In a report by Michael Bastasch in the Daily Caller of 29 October the Russian President Vladimir Putin says that he believes the west`s theory of global warming is a fraud.  Its aim is to deny Russia from developing its vast oil and gas reserves and to restrain industrial development in many countries.   T
his has also been reported in the New York Times and on the WUWT climate web site(Eric Worral).
Image of President Putin acknowledgement Russian President Press and Information Office. Kremlin web site      Daily Caller public opinion survey:  Is global warming a fraud?  Result: 98% said yes 2% said no!

Wednesday, 7 October 2015

Destruction of British Manufacturing by green policies of the Cameron Conservatives

 Wall Street Journal 7 October 2015       Redcar Steel Works, soon to be no more.

Britain’s industrial heartland has been rocked by news that Thai steelmaker Sahaviriya Steel Industries, or SSI, will close its plant at Redcar in England within months. SSI is winding down its entire U.K. subsidiary at the cost of up to 2,000 jobs. Pin the blame on David Cameron’s climate policy.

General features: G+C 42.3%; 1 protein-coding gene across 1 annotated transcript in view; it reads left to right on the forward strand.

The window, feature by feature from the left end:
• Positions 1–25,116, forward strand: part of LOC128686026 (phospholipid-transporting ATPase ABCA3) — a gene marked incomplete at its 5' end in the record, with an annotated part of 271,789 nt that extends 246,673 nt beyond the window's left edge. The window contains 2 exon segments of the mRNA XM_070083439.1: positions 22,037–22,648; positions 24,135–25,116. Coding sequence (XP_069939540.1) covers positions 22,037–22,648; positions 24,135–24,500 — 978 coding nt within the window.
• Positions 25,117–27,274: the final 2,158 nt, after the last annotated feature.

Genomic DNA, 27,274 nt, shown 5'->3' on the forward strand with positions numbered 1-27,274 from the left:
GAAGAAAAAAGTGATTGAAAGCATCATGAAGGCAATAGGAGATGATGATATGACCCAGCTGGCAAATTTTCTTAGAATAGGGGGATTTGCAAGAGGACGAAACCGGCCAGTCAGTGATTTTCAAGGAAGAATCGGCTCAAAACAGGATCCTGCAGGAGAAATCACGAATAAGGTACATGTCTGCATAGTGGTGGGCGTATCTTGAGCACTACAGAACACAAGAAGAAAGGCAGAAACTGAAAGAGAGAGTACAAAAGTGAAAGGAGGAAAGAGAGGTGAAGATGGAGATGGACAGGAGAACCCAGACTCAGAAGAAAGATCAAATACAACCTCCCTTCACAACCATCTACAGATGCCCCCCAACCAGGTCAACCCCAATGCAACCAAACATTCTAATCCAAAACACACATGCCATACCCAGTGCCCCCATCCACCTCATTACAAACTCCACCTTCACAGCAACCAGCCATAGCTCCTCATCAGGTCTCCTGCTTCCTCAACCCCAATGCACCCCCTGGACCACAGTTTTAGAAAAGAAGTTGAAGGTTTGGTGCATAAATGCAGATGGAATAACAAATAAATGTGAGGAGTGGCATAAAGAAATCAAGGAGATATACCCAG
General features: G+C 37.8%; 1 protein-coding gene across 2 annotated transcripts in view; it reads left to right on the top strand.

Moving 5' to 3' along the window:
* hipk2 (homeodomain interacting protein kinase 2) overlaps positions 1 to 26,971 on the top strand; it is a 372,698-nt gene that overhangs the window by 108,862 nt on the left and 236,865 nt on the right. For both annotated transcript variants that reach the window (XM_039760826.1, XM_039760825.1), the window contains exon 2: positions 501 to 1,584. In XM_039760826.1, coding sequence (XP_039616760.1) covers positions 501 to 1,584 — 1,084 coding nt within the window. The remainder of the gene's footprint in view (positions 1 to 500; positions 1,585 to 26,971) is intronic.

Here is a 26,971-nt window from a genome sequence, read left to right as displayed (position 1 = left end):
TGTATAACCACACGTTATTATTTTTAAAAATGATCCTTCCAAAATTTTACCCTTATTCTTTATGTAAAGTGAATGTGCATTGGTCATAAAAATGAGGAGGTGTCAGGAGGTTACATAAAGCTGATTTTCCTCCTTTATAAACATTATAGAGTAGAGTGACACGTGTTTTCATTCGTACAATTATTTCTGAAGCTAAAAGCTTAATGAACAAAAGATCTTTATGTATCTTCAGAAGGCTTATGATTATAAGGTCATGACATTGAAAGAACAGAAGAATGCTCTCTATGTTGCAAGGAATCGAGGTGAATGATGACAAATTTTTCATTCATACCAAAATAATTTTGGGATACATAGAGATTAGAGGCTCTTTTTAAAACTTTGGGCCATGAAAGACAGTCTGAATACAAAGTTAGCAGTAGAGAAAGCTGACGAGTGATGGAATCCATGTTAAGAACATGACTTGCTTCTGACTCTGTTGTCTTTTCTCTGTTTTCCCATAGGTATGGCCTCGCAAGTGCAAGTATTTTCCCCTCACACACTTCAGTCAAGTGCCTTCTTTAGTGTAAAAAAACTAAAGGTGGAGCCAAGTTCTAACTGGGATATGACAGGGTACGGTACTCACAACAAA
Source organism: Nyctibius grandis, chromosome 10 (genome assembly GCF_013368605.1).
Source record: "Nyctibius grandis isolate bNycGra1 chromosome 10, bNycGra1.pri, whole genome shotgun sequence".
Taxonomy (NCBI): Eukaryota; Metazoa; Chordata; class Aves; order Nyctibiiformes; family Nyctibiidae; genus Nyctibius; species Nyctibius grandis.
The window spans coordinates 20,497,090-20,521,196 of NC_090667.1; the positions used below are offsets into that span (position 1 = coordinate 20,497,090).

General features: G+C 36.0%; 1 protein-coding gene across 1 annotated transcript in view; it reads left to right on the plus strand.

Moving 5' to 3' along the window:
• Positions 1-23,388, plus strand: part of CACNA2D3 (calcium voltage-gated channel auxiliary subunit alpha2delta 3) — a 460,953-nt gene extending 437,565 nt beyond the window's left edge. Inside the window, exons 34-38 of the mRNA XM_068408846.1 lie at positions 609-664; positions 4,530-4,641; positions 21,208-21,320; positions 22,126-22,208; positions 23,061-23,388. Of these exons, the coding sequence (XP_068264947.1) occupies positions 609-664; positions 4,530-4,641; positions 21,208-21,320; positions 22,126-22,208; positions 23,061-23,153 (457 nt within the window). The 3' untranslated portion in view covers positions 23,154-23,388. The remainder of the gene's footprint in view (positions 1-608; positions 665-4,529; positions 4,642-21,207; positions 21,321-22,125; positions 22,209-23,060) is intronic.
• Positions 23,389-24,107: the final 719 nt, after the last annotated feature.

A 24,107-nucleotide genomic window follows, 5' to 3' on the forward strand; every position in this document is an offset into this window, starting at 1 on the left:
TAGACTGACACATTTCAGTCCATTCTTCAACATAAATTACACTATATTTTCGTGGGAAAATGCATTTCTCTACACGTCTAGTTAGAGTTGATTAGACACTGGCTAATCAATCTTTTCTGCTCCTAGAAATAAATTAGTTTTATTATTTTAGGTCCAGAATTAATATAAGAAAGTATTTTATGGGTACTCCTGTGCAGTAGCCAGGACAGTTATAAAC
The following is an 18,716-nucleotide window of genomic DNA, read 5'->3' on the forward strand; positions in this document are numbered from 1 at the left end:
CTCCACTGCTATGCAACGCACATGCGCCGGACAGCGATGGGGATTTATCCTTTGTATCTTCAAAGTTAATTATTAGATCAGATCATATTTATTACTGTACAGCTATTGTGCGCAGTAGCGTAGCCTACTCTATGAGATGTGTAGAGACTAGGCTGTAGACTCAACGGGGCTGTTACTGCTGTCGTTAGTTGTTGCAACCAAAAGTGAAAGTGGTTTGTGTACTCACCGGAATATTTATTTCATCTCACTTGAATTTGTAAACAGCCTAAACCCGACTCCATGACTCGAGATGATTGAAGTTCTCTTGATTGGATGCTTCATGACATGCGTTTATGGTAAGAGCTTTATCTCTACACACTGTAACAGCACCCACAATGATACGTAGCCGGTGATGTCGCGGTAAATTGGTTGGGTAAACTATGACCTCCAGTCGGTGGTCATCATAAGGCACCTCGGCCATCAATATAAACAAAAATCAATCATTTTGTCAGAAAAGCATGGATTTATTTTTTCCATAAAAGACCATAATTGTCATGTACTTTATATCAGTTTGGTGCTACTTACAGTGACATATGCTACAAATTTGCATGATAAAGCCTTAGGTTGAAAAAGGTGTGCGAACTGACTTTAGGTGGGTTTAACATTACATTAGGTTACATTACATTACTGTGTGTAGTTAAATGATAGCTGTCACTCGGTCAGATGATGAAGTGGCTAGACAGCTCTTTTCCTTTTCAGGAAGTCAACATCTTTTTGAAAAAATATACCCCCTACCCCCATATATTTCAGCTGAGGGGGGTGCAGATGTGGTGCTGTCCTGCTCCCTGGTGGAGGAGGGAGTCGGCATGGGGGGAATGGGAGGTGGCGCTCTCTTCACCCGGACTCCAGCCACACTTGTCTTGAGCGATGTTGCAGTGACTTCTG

The company hasn’t attributed its decision directly to environmental regulations, citing instead growing competition from cheaper Chinese steel and slack demand as developing economies around the world start to falter. But the converse of saying Chinese steel is too cheap is that British steel is too expensive. Why?

Start with a suite of renewable-energy policies that keep ratcheting up electricity costs. The so-called renewables obligation, which requires utilities to buy a steadily increasing share of their power from trendy green sources such as solar and wind, is driving up wholesale power prices. So is the feed-in tariff, which forces utilities to pay a minimum rate for renewable electricity that’s higher than the cost of fossil-fuel-fired generation.